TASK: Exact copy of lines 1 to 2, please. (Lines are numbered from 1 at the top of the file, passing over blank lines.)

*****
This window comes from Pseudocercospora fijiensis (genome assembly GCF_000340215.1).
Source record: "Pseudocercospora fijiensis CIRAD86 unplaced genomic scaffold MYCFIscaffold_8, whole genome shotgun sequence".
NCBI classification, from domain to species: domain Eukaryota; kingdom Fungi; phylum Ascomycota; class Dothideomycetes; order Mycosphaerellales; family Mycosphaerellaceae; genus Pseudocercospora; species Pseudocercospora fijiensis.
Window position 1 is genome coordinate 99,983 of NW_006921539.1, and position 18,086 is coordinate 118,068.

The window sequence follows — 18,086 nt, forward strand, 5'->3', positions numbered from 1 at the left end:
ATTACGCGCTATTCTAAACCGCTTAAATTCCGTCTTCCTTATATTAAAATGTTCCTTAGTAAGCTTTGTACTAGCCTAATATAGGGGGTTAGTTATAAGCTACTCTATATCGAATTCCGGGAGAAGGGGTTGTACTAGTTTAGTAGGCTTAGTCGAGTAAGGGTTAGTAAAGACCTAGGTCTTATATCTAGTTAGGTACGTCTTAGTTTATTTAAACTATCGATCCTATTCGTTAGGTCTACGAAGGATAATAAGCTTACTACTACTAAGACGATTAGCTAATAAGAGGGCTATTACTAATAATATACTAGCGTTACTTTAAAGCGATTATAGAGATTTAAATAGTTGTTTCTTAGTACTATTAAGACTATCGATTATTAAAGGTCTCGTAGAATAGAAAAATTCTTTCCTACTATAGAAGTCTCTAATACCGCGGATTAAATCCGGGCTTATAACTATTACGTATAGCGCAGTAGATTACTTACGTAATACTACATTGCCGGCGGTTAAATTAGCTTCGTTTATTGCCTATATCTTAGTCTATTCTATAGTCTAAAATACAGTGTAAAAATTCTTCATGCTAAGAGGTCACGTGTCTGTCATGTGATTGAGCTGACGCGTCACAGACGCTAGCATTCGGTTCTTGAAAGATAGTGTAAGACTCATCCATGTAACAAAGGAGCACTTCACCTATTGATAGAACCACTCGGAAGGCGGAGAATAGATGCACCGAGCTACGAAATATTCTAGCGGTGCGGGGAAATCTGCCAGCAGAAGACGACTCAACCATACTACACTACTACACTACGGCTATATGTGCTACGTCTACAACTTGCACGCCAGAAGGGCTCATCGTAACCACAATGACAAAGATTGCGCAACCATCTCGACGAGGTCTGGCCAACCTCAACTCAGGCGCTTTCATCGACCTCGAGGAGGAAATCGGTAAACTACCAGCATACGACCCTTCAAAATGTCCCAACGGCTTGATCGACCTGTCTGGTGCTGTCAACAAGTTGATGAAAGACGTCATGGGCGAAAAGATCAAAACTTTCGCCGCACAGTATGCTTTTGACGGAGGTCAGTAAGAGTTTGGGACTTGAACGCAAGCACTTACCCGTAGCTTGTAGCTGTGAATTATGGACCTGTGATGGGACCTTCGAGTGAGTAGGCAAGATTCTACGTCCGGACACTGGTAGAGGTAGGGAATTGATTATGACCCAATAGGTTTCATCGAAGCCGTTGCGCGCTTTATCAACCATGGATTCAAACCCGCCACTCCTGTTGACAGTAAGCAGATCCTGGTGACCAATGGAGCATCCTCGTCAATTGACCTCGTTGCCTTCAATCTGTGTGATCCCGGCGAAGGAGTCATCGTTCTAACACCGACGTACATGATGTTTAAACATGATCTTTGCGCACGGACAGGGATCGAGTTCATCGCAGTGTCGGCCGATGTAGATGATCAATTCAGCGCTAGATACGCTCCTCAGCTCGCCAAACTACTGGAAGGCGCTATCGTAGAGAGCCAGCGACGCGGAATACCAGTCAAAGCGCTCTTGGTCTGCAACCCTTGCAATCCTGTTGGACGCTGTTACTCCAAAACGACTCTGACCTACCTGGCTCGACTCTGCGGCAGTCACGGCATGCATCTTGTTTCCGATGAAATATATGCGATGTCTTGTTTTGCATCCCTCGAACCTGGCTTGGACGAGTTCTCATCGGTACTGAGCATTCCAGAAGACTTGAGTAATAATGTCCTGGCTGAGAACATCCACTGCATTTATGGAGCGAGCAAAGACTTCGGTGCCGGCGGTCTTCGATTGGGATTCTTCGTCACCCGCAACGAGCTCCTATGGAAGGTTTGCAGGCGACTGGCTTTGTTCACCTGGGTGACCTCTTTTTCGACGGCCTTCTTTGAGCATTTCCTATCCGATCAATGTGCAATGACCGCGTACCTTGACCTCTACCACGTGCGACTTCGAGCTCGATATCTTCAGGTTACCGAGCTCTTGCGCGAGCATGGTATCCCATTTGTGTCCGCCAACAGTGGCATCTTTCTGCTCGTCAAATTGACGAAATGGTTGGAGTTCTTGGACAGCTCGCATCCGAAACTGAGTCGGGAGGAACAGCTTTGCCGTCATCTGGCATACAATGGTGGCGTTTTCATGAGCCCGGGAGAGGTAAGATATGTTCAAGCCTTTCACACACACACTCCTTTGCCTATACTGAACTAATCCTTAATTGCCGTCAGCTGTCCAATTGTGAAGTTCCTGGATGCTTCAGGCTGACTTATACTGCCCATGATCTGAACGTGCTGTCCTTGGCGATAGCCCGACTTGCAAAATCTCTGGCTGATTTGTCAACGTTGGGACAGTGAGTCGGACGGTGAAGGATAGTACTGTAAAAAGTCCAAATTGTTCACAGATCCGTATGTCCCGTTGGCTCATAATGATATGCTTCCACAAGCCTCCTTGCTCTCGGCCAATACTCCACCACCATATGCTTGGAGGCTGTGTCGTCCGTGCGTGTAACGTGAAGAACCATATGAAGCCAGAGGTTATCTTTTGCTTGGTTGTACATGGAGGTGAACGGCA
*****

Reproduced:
This window comes from Pseudocercospora fijiensis (genome assembly GCF_000340215.1).
Source record: "Pseudocercospora fijiensis CIRAD86 unplaced genomic scaffold MYCFIscaffold_8, whole genome shotgun sequence".